Production

Work of many kinds is produced from the Building Department yard at Christow, the smallest and only part of the station trading estate so far to have been acquired by the railway.

The main workshop building, the shell of a 1930s Great Western feed store brought in one piece from Ivybridge in 1993, is used to work on larger projects, while what should be the site office, a converted insulated 20 ft. container, provides a temporary, warm and secure workshop for the smaller jobs.

The site office is entirely adequate for a lot of work. Machines and furniture can be moved around on their wheels to make whatever space is needed. The Felder combination woodworking machine, weighing a ton, can be manoeuvred to suit different functions and workpieces.

Nevertheless, it will be a great benefit to the railway when the main building can be fixed up properly in G.W. style, with its sliding doors leading onto the platform on Scatter Rock No. 2 siding.

The E. & T.V.R. claims to have a wider range of abilities and a greater breadth of knowledge, relative to the size of its staff, than any other railway in the country. And, judging by the standard of some of the work turned out of bigger places with far better facilities, ample size and resources are no guarantee of quality.

The railway specializes in the classes of work that it needs to do for itself. This capacity is available also to other railway operators and those in the hobby railways who are discerning enough to realize that the expertise they want cannot be obtained cheaply.

Other more general work is also taken in, for which the railway is well equipped. Undemanding work is, however, best given to jobbing tradesmen, for the railway is unlikely to be able to price competitively in this field.

The station is something of a shop window. It is hoped, though, that "shoppers" will be able to differentiate between the work done and that yet to be done.

Along with the usual mix of small works and the endless round of maintenance jobs, the railway has the following projects in hand:-

Repair and re-erection of the Christow pumphouse for use as an exhibition annex.

Construction of motor trolley shed.

Repair and alteration of "boiler end" of loco, D2269.

Production of four pairs of new doors for covered wagons, 78642 & 78651.

Overhaul of FERRYVAN 889027.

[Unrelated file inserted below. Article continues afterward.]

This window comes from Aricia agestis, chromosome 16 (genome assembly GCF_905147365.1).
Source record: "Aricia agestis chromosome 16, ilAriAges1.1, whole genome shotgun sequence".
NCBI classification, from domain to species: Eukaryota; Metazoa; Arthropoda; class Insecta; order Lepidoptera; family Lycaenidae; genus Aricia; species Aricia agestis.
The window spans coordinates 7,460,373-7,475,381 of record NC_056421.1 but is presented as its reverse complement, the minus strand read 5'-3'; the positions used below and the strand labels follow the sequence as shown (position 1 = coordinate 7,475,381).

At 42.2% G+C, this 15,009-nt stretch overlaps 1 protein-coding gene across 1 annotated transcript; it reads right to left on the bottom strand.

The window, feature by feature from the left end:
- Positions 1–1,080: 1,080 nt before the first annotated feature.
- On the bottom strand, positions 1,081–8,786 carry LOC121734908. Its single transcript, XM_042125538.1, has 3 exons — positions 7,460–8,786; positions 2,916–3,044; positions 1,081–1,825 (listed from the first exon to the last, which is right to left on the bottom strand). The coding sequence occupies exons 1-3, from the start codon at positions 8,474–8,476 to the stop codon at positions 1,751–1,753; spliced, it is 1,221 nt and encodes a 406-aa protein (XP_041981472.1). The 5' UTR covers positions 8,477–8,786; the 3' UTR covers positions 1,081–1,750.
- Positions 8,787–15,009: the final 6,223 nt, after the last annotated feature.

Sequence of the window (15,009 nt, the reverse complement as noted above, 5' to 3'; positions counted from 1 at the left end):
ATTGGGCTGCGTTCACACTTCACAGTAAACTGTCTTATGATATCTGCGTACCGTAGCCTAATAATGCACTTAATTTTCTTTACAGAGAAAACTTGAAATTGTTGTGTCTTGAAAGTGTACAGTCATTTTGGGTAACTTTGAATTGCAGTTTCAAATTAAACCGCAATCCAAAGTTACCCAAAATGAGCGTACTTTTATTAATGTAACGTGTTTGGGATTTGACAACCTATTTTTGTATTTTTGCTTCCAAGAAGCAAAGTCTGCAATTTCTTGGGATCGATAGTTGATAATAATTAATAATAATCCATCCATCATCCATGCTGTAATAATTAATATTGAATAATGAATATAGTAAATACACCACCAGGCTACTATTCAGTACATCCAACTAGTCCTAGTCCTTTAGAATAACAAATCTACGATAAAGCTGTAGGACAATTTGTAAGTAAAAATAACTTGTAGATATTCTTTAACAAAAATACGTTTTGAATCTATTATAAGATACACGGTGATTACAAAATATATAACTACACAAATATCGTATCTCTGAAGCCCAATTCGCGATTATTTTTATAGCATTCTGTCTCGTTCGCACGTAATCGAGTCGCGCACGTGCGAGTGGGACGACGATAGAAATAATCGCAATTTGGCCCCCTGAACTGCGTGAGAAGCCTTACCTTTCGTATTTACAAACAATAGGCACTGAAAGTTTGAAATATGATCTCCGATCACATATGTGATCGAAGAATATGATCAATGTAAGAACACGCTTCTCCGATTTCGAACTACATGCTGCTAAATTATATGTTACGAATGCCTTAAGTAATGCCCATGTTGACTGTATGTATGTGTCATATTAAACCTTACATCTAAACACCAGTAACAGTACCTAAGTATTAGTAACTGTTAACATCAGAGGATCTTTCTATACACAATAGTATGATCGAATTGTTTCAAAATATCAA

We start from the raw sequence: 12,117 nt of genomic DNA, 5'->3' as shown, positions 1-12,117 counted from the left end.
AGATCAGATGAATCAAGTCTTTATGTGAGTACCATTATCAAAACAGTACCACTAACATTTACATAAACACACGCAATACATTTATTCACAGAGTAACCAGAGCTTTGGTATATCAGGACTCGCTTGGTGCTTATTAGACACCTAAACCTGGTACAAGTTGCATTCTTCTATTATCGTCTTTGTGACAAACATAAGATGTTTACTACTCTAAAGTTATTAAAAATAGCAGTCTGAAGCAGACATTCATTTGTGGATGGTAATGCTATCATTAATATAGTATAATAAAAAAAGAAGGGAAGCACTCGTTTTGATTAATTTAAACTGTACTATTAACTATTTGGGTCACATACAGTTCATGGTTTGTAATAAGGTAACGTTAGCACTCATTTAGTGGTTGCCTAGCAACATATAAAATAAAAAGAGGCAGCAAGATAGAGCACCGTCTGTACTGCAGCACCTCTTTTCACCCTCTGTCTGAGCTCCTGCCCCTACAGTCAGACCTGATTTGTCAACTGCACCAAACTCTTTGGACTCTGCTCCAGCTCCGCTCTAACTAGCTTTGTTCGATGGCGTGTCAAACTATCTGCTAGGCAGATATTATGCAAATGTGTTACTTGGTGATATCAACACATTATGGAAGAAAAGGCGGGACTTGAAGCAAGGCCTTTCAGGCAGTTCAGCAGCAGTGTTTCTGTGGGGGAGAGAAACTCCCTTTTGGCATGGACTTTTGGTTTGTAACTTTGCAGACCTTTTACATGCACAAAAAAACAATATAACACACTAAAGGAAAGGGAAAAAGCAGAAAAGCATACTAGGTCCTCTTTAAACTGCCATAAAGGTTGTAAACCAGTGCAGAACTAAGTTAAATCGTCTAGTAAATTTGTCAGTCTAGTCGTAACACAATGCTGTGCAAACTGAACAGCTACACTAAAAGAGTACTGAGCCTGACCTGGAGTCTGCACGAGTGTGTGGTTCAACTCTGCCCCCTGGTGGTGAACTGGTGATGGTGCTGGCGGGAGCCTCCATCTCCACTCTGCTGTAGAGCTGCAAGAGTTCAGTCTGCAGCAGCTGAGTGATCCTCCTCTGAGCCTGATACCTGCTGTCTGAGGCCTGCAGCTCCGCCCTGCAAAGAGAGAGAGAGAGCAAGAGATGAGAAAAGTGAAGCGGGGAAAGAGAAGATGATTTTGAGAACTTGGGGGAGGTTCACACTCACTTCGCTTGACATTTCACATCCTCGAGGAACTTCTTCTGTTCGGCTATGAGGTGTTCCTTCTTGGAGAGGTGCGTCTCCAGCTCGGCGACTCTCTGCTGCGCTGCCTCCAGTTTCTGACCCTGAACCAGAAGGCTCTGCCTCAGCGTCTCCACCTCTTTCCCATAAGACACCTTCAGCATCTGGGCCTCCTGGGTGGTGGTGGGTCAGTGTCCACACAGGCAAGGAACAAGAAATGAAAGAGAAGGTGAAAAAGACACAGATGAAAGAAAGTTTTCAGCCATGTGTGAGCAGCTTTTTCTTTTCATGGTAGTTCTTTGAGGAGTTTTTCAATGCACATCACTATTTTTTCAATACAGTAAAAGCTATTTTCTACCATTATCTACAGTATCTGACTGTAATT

Repair and alteration of G.W. brake van for Mr. N. Dudman.

>> BEE 2309 >>
>> GANGCAR 194 >>

The following have been recently outshopped:-

BEE 2309 — commissioning of new autotruck.

GANGCAR 194 — rebuilding of motor trolley and trailer.

Four Permaquip trolleys ― general repair and conversion.

Secure site cabin fitted out as a temporary booking office, complete with repaired furniture.

G.W.R. platform bench.

B.R.W.R. Single Independent Disc ground signal.

>> Platform Trolleys >>

Platform trolley.

>> Some of the Work on Show at Christow >>

 

BEE 2309

Commissioning work on the railway’s “new” autotruck, BEE 2309—done like most jobs, in many instalments—was completed in 2011. This vehicle replaced BEE 2247 which had been in service since 1982.

The new truck was supposed to have been supplied with an aluminium floor but came with the usual pressed steel plate, spot welded to the frame. On the model it was understood had been ordered, the aluminium floor was held down by the drop sides and could be lifted up to give complete access to the engine and underframe. The steel floor had only a poorly fitting hatch.

The fixed headboard and rack, and the floor plating, were removed. A new headstock and a detachable steel and plywood headboard, incorporating a full-width ladder rail, were made. A one-piece detachable plywood floor with aluminium edging was fitted.

Numerous other modifications were made to equip the truck for railway service. A letter was sent to Piaggio, translated into Italian, pointing out some of the design improvements made in a British workshop so that their production line could be altered. No reply was received.

The truck was delivered wearing Empire Green, one of the three colours available—those of the Italian flag.

Failure in traffic